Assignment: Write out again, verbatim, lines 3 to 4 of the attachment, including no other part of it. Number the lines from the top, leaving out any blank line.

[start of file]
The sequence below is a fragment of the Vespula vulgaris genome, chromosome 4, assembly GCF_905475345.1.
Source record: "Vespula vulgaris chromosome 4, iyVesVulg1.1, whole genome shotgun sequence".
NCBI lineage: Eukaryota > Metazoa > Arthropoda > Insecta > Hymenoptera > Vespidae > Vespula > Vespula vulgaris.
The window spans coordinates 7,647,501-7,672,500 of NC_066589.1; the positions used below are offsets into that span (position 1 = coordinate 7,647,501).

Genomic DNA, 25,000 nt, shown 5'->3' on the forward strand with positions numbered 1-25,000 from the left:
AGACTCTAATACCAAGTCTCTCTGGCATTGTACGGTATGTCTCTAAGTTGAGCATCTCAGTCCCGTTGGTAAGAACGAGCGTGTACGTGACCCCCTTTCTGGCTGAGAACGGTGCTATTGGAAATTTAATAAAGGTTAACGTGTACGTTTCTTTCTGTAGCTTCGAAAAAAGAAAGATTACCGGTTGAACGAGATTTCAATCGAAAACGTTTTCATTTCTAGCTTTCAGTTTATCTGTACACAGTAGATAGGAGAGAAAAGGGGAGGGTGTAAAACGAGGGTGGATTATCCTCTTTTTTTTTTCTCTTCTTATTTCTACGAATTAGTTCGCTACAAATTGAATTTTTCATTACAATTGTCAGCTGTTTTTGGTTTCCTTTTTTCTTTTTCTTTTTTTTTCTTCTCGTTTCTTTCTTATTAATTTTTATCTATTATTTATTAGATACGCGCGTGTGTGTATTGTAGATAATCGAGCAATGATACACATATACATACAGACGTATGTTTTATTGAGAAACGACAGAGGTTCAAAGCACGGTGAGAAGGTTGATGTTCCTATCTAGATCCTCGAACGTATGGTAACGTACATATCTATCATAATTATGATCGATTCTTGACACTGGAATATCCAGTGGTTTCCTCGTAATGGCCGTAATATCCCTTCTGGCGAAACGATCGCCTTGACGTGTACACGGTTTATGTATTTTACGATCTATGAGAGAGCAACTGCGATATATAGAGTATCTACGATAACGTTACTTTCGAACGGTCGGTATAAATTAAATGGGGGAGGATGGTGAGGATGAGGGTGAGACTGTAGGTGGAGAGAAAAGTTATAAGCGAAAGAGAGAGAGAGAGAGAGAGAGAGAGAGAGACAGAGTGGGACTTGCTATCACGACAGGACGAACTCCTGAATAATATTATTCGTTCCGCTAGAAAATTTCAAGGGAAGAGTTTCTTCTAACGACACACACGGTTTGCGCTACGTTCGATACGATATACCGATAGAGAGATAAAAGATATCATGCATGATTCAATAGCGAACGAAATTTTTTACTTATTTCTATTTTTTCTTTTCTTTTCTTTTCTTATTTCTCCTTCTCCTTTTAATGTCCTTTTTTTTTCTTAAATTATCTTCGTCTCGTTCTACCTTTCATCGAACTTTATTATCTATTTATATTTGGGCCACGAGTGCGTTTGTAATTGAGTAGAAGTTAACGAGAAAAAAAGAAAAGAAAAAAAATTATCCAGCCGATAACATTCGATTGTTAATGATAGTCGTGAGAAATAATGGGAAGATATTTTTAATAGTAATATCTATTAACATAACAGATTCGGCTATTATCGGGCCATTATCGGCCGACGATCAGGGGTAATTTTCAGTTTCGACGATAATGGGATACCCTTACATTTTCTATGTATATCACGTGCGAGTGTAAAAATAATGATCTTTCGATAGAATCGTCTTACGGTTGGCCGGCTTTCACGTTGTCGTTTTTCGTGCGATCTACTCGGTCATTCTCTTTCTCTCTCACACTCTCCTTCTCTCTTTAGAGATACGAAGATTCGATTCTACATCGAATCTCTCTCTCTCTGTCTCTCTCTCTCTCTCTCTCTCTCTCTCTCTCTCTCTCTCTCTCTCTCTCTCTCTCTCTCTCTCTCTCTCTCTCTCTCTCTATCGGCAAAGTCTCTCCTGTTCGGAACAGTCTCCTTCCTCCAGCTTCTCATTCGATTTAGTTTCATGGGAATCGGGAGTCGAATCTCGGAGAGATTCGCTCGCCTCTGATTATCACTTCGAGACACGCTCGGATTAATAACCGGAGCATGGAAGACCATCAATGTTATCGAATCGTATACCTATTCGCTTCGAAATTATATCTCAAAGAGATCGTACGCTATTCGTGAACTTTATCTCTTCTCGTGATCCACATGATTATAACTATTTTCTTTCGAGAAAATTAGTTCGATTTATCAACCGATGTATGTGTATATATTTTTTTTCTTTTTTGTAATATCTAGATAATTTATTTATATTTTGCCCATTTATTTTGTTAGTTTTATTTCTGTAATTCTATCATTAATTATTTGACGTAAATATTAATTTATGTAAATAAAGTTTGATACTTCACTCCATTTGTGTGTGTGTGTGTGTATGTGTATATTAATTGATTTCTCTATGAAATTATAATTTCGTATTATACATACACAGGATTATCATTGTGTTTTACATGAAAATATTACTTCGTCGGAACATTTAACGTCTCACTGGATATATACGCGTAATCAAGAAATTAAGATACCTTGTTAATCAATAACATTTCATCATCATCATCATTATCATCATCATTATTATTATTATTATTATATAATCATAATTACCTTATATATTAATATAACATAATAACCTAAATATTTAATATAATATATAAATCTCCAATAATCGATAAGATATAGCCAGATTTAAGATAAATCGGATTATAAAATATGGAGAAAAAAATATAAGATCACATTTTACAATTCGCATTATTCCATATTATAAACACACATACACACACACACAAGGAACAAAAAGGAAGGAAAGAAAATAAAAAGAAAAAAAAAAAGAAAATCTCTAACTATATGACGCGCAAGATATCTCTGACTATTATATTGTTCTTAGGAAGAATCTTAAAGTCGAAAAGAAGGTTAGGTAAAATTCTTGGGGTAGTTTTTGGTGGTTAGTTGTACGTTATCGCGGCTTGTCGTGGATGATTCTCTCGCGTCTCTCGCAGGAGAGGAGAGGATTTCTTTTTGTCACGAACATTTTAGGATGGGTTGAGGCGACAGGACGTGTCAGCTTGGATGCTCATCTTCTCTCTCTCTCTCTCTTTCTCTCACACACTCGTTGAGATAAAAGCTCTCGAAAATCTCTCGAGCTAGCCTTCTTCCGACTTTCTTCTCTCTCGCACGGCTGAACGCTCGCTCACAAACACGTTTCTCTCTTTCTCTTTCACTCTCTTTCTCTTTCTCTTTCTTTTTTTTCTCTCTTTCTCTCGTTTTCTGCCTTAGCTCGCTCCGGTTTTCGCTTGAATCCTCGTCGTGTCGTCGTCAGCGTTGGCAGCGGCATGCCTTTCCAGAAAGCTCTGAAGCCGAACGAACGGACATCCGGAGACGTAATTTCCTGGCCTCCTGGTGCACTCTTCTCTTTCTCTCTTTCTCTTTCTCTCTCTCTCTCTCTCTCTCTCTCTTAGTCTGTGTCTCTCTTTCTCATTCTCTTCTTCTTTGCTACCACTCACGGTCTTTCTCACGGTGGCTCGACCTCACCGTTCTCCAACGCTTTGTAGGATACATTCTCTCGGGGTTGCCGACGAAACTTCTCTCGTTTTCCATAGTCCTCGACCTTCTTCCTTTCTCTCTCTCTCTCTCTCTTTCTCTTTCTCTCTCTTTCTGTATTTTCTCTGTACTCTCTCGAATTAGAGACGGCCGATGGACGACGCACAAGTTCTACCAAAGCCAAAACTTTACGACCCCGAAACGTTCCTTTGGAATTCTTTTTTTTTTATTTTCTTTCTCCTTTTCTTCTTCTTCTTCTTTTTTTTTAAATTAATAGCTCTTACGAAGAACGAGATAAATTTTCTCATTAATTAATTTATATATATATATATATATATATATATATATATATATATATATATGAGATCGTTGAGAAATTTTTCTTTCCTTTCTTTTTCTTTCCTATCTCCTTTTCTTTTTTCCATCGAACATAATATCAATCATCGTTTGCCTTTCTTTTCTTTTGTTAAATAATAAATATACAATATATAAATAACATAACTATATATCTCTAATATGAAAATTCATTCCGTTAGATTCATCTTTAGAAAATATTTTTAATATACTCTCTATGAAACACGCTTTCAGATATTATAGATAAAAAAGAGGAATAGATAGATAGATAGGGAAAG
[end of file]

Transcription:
NCBI lineage: Eukaryota > Metazoa > Arthropoda > Insecta > Hymenoptera > Vespidae > Vespula > Vespula vulgaris.
The window spans coordinates 7,647,501-7,672,500 of NC_066589.1; the positions used below are offsets into that span (position 1 = coordinate 7,647,501).